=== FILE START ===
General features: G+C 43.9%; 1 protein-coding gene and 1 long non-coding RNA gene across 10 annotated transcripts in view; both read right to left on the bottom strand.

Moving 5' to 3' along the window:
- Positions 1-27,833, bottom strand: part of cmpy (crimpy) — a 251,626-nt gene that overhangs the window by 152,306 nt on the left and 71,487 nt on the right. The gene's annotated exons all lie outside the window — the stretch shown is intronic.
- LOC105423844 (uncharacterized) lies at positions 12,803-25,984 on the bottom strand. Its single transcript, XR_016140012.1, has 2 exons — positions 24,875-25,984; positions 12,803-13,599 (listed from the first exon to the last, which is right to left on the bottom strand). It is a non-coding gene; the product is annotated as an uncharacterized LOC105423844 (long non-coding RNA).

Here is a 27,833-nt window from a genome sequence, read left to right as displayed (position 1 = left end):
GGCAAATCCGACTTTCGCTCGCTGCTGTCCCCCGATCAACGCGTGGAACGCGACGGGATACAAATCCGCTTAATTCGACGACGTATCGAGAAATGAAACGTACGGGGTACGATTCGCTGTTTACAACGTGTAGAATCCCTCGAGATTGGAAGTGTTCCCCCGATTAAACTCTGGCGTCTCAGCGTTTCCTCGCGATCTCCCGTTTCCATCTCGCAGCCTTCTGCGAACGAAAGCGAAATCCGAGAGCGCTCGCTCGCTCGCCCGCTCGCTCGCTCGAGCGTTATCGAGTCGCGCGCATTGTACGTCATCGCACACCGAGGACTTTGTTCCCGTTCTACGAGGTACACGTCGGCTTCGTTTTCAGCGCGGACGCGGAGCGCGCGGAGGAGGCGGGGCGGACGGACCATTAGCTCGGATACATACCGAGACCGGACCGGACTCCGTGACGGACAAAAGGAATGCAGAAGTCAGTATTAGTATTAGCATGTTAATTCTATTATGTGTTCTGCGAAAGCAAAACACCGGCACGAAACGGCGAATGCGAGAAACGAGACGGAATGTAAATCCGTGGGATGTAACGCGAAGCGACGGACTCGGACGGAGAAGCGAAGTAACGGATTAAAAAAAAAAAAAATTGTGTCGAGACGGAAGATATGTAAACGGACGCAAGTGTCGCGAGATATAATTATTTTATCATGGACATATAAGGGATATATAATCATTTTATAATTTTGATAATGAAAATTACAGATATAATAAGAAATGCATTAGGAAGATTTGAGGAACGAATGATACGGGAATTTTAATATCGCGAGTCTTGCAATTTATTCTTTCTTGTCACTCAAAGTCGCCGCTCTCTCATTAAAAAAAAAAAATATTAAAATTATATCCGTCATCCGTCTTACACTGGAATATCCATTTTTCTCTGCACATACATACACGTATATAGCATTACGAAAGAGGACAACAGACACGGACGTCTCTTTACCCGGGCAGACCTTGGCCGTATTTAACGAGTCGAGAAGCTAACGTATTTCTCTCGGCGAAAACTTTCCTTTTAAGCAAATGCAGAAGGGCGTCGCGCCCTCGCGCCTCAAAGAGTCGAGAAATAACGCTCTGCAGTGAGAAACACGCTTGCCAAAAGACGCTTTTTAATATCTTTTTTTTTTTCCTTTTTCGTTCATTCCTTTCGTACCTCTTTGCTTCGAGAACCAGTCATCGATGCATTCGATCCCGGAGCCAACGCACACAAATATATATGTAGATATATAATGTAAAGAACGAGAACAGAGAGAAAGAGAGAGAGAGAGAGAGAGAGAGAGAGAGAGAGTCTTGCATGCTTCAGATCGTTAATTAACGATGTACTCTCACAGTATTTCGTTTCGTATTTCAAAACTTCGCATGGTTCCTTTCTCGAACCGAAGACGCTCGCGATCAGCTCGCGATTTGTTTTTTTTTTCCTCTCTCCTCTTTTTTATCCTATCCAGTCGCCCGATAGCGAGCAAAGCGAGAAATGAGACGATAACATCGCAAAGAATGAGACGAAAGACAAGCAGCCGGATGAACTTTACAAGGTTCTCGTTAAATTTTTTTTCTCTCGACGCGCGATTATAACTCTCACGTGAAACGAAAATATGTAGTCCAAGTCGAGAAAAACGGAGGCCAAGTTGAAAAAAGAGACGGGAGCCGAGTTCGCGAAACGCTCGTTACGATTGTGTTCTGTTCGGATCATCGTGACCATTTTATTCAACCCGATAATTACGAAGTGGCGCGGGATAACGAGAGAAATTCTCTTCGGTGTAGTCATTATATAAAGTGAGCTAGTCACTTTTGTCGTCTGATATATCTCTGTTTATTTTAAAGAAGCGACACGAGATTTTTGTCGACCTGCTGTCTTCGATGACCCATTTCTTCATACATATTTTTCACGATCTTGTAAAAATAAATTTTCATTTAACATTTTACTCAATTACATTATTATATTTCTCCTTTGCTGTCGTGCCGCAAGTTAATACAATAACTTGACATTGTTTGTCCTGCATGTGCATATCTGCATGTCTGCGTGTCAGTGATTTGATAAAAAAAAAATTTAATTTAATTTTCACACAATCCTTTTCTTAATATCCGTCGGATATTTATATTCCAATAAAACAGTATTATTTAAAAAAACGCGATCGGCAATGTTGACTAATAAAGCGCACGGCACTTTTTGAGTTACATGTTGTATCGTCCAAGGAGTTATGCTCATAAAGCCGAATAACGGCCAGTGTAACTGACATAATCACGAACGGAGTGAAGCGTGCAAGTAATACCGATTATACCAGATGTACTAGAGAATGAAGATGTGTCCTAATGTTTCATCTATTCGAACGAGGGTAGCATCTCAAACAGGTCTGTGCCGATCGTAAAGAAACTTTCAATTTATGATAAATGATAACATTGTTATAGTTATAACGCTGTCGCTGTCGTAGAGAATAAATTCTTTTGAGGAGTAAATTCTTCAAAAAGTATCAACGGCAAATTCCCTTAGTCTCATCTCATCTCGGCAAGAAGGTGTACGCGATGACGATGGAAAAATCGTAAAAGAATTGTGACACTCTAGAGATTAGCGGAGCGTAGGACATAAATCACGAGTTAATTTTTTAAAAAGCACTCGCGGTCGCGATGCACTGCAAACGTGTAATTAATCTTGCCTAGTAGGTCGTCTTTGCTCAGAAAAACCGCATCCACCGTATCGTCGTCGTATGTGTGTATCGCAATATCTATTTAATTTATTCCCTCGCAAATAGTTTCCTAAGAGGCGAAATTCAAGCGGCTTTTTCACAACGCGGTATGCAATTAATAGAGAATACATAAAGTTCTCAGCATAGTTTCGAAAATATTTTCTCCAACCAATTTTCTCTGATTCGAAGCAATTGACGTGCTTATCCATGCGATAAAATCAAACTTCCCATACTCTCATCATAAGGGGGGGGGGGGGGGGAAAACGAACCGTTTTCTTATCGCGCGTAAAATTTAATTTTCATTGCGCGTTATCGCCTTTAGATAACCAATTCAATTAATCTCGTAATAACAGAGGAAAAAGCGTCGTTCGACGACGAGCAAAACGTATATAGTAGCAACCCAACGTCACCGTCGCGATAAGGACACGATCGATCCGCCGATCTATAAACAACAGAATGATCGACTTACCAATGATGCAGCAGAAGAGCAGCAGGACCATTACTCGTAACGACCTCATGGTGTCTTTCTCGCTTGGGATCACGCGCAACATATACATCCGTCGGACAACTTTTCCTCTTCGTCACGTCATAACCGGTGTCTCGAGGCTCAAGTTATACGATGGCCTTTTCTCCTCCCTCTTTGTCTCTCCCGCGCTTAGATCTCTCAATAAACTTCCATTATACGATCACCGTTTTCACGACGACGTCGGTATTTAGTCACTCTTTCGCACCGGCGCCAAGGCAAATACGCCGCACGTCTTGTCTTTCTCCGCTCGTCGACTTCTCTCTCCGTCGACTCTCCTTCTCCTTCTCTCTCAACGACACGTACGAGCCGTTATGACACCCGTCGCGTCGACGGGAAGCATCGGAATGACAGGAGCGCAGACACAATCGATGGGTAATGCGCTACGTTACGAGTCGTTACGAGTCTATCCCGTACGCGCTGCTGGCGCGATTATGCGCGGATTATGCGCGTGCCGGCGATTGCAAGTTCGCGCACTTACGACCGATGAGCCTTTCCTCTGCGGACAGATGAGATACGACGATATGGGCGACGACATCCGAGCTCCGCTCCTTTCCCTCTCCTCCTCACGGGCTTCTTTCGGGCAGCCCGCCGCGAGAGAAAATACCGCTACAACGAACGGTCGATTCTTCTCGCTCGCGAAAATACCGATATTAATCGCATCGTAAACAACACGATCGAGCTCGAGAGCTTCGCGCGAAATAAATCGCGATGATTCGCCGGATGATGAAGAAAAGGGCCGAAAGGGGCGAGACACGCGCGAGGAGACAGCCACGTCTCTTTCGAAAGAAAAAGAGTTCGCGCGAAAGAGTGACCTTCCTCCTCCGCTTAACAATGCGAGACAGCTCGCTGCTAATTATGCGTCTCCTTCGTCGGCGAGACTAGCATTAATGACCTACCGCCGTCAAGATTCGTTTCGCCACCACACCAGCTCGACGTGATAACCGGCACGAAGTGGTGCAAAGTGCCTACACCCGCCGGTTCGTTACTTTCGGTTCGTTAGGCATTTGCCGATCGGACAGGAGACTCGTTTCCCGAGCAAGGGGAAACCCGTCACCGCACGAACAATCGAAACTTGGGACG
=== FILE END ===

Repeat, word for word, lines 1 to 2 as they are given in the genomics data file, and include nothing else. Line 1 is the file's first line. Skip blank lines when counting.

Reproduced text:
General features: G+C 43.9%; 1 protein-coding gene and 1 long non-coding RNA gene across 10 annotated transcripts in view; both read right to left on the bottom strand.

Moving 5' to 3' along the window: